Crucified Dreams: Tales of Urban Horror
Joe R. Lansdale, editor

Tachyon Publications
Trade Paper, 384 pages, $15.95
Review by Sheila M. Merritt

Cities can be terrifying: There’s crime, corruption, and a sense of frightening faceless anonymity. In Crucified Dreams: Tales of Urban Horror, editor Joe R. Lansdale compiles tales that manifest metropolitan malevolence and menace. A variety of locations is covered, and the diverse works are not confined to the horror genre. The narratives can best be categorized as speculative fiction. As with many themed anthologies, not all the tales tightly adhere to the concept; the city may be merely an incidental element, not the focus. The stories do, however, reflect the individuality of the stellar assembly of authors, who include: Stephen King, Harlan Ellison, Joe Haldeman, and David Morrell.

Morrell takes the reader inside the superficiality of Los Angeles’ movie industry in “Front Man.” A talented and reliable writer finds he’s lost his cachet in the business. A victim of ageism, past accolades and awards work against him; they are considered relics of yesteryears. He is a legend longing for employment; a man more of substance than style. In a brilliant scene, the veteran appraises a shallow studio executive: “He wore an Armani suit, fashionably wrinkled. No tie. Gucci loafers. No socks. His skin was the color of bronze. His thick, curly, black hair had a calculated, wind-blown look.” Observing such debonair depthlessness leads the protagonist to acknowledge the flimsy flash of the film world.

When he sees an opportunity to salvage art through artificiality, he seizes it. A good looking but untalented writer crosses his path, and they become a team: The handsome charmer schmoozes with the movers and shakers, while the adept expert knocks out the screenplays. They sham and scam. This symbolic and symbiotic relationship ends badly, and with ample irony in Morrell’s very capable hands.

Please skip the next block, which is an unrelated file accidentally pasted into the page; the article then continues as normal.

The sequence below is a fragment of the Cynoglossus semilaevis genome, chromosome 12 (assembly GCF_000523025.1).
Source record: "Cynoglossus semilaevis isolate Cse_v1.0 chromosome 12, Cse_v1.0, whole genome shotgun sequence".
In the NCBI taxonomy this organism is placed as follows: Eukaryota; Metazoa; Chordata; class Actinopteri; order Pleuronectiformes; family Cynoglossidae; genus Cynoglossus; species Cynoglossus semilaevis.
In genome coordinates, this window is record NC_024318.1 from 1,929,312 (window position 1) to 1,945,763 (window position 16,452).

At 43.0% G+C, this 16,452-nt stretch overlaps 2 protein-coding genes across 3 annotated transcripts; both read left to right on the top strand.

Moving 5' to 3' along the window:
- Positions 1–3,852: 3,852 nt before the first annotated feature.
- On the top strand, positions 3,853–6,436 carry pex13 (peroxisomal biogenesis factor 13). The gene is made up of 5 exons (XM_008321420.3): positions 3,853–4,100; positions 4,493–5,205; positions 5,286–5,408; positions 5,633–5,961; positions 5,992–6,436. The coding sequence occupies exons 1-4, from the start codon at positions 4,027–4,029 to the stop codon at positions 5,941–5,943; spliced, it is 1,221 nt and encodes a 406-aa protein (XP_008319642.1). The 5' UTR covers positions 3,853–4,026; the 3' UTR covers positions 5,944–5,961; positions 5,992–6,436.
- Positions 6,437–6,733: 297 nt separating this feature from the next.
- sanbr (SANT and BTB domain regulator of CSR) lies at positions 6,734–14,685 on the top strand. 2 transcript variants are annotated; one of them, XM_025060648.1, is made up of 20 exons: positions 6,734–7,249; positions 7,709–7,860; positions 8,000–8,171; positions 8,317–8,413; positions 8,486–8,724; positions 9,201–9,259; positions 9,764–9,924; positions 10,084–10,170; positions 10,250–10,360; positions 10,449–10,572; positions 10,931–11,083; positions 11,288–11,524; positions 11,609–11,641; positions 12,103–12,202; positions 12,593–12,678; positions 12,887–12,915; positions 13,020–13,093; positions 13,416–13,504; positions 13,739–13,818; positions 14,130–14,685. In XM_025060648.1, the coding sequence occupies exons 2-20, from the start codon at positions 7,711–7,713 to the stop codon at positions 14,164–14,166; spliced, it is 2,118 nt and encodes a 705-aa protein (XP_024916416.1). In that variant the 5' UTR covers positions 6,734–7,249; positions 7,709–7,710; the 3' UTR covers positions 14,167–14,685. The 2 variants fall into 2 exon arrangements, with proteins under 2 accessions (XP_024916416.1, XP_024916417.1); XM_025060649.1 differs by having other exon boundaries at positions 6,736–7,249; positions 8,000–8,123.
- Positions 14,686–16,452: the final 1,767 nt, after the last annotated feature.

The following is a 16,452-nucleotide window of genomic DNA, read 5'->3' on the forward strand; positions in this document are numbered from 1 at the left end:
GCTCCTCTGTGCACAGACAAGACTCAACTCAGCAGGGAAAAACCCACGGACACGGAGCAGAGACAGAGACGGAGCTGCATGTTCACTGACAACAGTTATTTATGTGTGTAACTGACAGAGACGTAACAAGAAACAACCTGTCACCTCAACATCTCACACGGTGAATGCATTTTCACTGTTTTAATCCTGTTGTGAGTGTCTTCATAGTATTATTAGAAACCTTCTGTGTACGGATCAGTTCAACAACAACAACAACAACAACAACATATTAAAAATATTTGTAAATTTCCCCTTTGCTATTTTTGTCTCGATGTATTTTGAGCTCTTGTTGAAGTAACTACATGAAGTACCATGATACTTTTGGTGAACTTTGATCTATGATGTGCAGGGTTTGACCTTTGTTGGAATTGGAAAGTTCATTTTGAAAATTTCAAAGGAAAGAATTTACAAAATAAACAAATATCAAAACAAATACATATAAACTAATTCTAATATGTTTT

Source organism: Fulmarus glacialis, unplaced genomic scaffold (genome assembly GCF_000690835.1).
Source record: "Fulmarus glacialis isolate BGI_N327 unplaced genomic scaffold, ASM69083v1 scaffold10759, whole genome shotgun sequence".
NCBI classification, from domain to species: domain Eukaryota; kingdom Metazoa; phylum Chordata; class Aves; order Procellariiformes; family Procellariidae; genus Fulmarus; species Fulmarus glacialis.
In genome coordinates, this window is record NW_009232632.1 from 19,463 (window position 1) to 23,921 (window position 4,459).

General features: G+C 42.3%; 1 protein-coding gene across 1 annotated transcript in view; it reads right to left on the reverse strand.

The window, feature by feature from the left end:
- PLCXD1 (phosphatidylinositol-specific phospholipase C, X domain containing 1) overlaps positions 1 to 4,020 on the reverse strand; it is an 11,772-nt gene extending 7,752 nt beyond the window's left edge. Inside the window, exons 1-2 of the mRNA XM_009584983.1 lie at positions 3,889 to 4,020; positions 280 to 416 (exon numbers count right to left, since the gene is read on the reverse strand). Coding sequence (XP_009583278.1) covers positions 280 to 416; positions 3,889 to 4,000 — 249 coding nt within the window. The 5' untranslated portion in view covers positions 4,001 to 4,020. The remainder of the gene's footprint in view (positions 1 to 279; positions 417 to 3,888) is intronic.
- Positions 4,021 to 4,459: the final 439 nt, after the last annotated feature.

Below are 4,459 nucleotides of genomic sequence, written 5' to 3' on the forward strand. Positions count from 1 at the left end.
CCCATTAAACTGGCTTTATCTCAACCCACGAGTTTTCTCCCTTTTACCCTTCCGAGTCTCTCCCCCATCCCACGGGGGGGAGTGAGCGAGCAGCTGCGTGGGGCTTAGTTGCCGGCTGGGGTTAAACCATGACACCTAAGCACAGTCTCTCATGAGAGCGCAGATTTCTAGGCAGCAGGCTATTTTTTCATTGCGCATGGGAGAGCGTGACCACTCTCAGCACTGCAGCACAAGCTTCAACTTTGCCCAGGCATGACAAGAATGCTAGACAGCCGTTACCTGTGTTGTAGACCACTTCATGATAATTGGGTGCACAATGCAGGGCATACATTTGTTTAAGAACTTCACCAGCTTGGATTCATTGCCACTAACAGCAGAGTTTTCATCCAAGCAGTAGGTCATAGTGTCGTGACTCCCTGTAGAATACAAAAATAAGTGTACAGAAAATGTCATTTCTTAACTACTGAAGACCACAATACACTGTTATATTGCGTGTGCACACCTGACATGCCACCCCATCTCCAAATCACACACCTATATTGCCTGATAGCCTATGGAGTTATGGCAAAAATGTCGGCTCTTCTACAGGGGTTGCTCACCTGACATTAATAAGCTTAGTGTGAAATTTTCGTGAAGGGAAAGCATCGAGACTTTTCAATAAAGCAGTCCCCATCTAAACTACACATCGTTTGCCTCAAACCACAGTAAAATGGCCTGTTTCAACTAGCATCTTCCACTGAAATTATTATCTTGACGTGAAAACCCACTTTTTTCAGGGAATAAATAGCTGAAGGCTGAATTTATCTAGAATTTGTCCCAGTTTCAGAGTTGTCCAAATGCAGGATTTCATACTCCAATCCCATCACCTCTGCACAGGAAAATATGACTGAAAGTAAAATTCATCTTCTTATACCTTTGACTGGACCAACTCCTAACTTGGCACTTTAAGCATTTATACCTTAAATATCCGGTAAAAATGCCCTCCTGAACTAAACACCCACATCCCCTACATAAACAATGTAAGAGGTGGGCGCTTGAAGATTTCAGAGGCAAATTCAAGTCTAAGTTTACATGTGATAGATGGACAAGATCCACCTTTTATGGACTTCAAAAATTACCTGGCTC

Still on the West Coast, Michael Shea’s “Copping Squid,” gives San Francisco a taste of Cthulhu culture. Shea does a fine job conveying the magical undercurrent of the city by the bay: “When he was a kid, he’d always felt sorcery in the midnight streets, in the mosaic of their lights, and he’d never lost the sense of unearthly shapes stirring beneath their web, stirring till they almost cohered, as the stars did for the ancients into constellations.”

Going inland, Lewis Shiner writes of Texan sexual hankerings and hanky panky in “Love in Vain.” A pervasive, indeed perverted, macho mentality is well summed up with this passage: “Driving in Dallas is a matter of manly pride: if somebody manages to pull in front of you he’s clearly got a bigger dick than you do. Rather than let this happen, it’s better that one of you die.”

A more romantic, but equally delusional, look at love is depicted in “Loss” by Tom Piccirilli. Set in New York City, this tale of a scribe who laments his career and personal life is funny and full of fantasy. Fiercely jealous of his former best friend, a hugely successful author, the first person narrator is besotted with the wife of his bete noire. Dwelling on the situation, the main character envisions the rapture of which he is deprived: “I thought of them entwined after having just made love, now feeding each other wine and caviar. I hated caviar the one time I tried it, but when I thought of romance that’s what came to mind. The window open and a cold breeze pressing back the curtains. Moonlight casting silver across the dark. The sheets clean but rumpled.” Living in the wonderfully named Stark House contributes to the reveries; the building’s other tenants include his object of desire and her husband. The abode has a history, of course, of odd occurrences. And most of the people who live there are eccentric, to say the least. Piccirilli enjoys playing up the quirks and brandishing the bizarre. Delightfully demented, “Loss” is a winner.

The nineteen stories that comprise Crucified Dreams: Tales of Urban Horror are reprints. They are prime pieces by respected genre writers. Readers of science fiction, fantasy, and horror will find something within their respective (or overlapping) tastes to enjoy in the collection.

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